Always thinking outside the box on how to inspire new audiences to explore nature, Whitehall drew on what she knew best (art) and transformed an underutilized space in the Katherine and Fred Buffett Forest Learning Center into an art gallery. The Baright Gallery Artist Series allows for the exploration of the human relationship with nature through art and features a new local or national artist (or group of artists) each quarter. Currently on display is “Community,” a non-juried, salon-style exhibit that includes approximately 85 works of art by 35 individuals (both members and non-members). The exhibit highlights the diverse and multifaceted ecosystem of local community artists.
During her time as executive director, Fontenelle Forest’s land holdings have increased to include the acquisition of Camp Wa-Kon-Da and the Heinz property, adding 60 acres that totaled a $1.1M increase in the value of property holdings. A comprehensive trail system assessment was completed and repairs to several trails were implemented to increase the sustainability and longevity of the Forest’s trail system. Improvements to the Neale Woods property in North Omaha, including the addition of a dedicated on-site ranger and recent installation of an iron ranger gate have been implemented, increasing accessibility to a safe and welcoming natural space for the residents of North Omaha.
While it’s always been known that access to natural spaces is important to the overall health and wellbeing of a community as a whole, during the current COVID-19 pandemic it became absolutely essential. Suddenly, the nation was seeing the return of families spending time in nature at unprecedented levels. At a time when even local parks were closed, maintaining community access to the Fontenelle Forest trail system became extremely important. With over 2,100 acres and 24 miles of trails just minutes from downtown Omaha, the Forest suddenly found itself in a unique position to provide the community with an avenue to find respite in nature while safely maintaining social distancing protocols. Whitehall worked tirelessly with Fontenelle Forest leadership and the Board of Directors to successfully keep the trails open for members and guests, despite the buildings being closed to the public for over three months. Tired of being cooped up inside, people took advantage of the access to such a vast natural resource so close to home and have repeatedly expressed their thankfulness for the trails being open. The Forest has seen record levels of attendance and membership to date in 2020, a highly unusual circumstance for any small business to find itself in during these unprecedented times. Thankfully, the Forest was able to reopen its doors on July 1, 2020.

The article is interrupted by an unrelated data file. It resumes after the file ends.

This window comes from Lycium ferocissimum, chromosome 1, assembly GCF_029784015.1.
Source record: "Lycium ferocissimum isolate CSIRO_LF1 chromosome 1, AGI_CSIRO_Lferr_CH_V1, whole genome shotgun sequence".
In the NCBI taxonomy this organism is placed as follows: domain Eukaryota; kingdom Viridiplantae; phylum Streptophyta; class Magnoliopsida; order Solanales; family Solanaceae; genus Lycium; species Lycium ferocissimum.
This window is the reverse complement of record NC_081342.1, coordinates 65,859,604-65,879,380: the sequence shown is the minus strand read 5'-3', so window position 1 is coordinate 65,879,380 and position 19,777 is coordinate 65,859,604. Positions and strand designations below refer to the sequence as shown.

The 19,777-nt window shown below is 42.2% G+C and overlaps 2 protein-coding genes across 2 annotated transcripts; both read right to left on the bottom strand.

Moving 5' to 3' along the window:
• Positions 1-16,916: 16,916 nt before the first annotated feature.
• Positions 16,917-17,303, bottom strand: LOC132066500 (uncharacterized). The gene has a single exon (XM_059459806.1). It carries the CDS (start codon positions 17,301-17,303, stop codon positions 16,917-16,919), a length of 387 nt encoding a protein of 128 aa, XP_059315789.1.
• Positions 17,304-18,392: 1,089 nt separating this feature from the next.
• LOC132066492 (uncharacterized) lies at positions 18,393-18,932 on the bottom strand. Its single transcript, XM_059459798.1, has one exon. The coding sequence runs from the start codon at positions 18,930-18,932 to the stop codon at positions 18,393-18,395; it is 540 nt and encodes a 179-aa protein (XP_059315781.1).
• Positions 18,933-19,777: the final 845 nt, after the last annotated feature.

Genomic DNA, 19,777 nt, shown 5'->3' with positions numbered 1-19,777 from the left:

This year marks the centennial celebration of Fontenelle Forest’s first land purchase. For decades the Forest has been striving to provide a place where people can experience and enjoy the quiet wild of nature and Whitehall is working hard to ensure the Forest can continue to realize this important mission for the next 100 years.